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Amazon Literary Partnership grant recipients include nine groups in California

LOS ANGELES, CA – APRIL 6, 2011: Keren (cq) Taylor is the founder of writegirl. The non–profit busin
Keren Taylor is the founder of WriteGirl. The nonprofit business empowers girls through creative writing and mentorship.
(Gina Ferazzi / Los Angeles Times)

The Amazon Literary Partnership announced Monday that it was giving more than $1 million in grants to 66 literary nonprofit groups across the country, including nine in California.

Amazon has awarded the grants annually since 2009, with the money going to small publishers, writing centers, literary magazines and other nonprofit groups that focus on literature. Recipients of this year’s grants include 826 Valencia, the San Francisco-based group dedicated to teaching writing to children and teenagers. The organization, the brainchild of author Dave Eggers and educator Nínive Clements Calegari, is known for running a pirate supply store at its headquarters in San Francisco’s Mission District.

Also receiving a grant from Amazon is Jack Jones Literary Arts, a book publicity company based in Los Angeles and founded by Kima Jones. The organization focuses on authors who are women of color; Jones’ clients have included Angie Thomas (“The Hate U Give”) and Leesa Cross-Smith (“Whiskey & Ribbons”). The Times called Jones the literary breakthrough of 2018: “With her discerning eye for literature, keen awareness of what makes a successful book in the digital age and drive to empower writers who have been marginalized in publishing, Jones is an important new voice on the national stage.”

The Lambda Literary Foundation, another Los Angeles-based organization, is also among the recipients. The group, dedicated to advocating for LGBTQ authors, is best known for its annual literary awards, popularly called “the Lammys.” L.A.-based WriteGirl was also awarded a grant this year; the organization, founded in 2001 by former actor and advertising salesperson Keren Taylor, matches teenage girls with mentors who teach them creative writing. In 2011, Taylor told The Times that learning writing helps students succeed in whatever career they choose.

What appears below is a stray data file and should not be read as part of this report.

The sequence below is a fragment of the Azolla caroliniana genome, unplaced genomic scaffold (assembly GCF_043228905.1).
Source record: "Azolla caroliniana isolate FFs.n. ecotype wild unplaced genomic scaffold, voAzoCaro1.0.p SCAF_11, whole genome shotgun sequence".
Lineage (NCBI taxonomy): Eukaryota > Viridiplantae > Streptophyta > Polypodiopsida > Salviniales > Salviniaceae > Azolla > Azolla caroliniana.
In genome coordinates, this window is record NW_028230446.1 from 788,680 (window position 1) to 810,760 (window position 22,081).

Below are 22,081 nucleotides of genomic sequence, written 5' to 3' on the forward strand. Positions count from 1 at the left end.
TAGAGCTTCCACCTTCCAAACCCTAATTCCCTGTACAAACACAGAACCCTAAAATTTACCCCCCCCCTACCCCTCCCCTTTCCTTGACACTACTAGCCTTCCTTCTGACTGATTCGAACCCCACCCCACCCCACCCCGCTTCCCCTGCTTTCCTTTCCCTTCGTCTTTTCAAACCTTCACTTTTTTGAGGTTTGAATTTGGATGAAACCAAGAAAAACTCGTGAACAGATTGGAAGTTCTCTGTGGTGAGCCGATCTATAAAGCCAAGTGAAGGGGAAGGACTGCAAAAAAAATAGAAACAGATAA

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“To give young people confidence in that skill set is huge,” Taylor said. “And writing is not only an academic and professional skill, it’s also a window into the way we understand ourselves as individuals and express who we are to the world.” Two California-based publishers, Red Hen Press of Pasadena and Transit Books of Oakland, are also among the recipients of this year’s grants. The remaining California organizations to be awarded grants are National Novel Writing Month and Small Press Distribution, both based in Berkeley, and the KCRW Foundation, based in Santa Monica. Lambda Literary Foundation Executive Director Sue Landers praised the Amazon Literary Foundation for its grants program. “Amazon’s investment in Lambda Literary’s Emerging Writers Retreat ensures that the next generation of LGBTQ writers get the support they need and deserve to bring their vital stories into the world,” Landers said.


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